Delayed calyceal cutaneous fistula after renal transplantation

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Calyceal cutaneous fistula is a serious complication of renal transplantation. It is usually caused by segmental renal infarction resulting from an unrecognized ligated or severed accessory renal vessel during donor nephrectomy. Unless associated with trauma, a calyceal fistula usually develops within the first 3 months of transplantation. This is the first reported case of a calyceal cutaneous fistula in a renal transplant patient manifested 2 years after renal transplantation and associated with acute pyelonephritis and apparently newly developed amyloidosis. Prompt surgical intervention with primary closure of the fistula achieved a successful outcome.

Urinary extravasation is a perplexing problem of renal transplantation; its incidence varies between 8% and 17%.1, 2 Although oliguria is a common finding in most of the cases, the initial diagnosis is usually unrecognized because of concomitant rejection or infection or both.3 We report a case of calyceal cutaneous fistula in a renal transplant patient with presenting symptoms of acute pyelonephritis.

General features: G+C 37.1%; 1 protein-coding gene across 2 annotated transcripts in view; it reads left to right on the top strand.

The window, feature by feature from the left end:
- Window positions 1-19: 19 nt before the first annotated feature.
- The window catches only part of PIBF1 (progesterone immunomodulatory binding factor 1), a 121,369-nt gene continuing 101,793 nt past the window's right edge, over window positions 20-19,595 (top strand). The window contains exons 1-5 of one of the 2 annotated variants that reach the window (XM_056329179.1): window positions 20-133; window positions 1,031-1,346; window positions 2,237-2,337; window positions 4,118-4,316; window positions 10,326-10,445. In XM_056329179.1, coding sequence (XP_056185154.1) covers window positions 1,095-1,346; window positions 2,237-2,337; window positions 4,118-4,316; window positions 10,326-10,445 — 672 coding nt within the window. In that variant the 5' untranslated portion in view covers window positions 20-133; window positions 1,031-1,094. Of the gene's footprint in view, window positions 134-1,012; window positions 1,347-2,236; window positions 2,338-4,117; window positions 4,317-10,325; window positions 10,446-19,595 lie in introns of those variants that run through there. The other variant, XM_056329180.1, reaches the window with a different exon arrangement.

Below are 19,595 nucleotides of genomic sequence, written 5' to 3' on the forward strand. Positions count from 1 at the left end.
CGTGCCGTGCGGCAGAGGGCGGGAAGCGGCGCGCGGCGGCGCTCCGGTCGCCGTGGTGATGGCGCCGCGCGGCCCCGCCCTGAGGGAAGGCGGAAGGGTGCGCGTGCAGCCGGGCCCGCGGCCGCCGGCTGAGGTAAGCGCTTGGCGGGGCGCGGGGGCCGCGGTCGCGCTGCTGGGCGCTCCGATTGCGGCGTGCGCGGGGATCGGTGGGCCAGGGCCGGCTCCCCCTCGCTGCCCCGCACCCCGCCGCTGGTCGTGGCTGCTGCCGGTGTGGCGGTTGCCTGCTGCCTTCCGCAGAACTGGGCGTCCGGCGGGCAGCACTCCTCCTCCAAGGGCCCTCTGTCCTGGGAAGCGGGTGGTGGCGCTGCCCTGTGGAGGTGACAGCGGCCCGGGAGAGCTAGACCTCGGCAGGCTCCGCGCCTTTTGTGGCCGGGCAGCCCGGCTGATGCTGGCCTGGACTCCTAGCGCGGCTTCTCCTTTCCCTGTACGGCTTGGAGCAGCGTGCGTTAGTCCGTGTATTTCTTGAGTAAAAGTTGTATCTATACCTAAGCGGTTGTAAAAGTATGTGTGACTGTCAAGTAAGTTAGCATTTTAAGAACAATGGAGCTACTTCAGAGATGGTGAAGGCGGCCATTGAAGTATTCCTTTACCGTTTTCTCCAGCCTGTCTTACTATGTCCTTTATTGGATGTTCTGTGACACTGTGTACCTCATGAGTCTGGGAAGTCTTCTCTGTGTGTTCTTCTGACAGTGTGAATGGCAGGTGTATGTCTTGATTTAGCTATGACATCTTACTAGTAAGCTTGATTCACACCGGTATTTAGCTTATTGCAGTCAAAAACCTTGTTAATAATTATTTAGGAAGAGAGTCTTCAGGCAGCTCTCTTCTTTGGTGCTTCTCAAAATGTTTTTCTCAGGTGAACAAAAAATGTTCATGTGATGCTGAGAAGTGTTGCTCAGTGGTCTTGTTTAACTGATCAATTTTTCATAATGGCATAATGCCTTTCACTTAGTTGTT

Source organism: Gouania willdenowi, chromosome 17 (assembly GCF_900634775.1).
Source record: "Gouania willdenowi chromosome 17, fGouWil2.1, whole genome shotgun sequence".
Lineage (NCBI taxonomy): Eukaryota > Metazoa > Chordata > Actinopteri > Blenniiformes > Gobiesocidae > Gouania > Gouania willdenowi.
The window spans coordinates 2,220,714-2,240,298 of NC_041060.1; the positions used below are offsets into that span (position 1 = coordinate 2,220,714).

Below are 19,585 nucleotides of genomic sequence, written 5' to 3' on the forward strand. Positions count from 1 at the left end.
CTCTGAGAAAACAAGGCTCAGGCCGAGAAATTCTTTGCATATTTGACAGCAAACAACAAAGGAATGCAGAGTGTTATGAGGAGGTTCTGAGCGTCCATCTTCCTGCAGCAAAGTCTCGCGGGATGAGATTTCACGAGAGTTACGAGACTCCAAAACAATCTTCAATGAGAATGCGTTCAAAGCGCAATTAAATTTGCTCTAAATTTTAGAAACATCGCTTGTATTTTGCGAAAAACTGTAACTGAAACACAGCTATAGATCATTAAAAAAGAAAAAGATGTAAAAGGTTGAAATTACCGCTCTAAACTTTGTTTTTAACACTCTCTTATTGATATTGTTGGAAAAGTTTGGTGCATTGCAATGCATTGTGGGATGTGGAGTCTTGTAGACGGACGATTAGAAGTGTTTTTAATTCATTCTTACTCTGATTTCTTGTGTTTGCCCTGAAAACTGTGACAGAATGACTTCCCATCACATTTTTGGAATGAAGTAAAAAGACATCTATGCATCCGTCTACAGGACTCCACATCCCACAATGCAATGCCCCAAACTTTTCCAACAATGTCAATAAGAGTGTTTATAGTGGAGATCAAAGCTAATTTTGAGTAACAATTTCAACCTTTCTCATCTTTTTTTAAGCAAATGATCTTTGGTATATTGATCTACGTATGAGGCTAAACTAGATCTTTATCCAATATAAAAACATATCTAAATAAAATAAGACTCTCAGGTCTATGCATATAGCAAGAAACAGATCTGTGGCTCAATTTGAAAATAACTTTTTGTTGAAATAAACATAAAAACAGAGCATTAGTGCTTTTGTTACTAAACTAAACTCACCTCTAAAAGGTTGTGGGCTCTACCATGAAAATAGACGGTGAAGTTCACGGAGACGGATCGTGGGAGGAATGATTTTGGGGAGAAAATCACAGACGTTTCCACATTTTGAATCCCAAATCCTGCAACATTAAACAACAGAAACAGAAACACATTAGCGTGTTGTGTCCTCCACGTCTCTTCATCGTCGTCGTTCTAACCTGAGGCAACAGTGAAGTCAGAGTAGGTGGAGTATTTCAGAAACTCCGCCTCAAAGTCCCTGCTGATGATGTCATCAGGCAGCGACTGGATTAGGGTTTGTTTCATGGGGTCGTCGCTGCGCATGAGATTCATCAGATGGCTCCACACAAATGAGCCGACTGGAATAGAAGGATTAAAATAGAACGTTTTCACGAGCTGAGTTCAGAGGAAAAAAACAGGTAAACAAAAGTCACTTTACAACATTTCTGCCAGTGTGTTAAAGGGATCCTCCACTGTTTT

Case report

A 51-year-old Caucasian man whose original renal disease was focal sclerosing glomerulonephritis received a second renal allograft. A Terasaki “C” matched renal allograft donated by a sibling had been rejected after 41 months of good function. The second renal allograft, from a cadaver donor, matched for only HLA antigen functioned immediately. By the 15th day the serum creatinine was 1.8 mg/dl.

The patient did well until 23 months later when he was admitted because of fever, chills, and pain over the allograft. Both urine and blood cultures grew Escherichia coli and his serum creatinine level . . .



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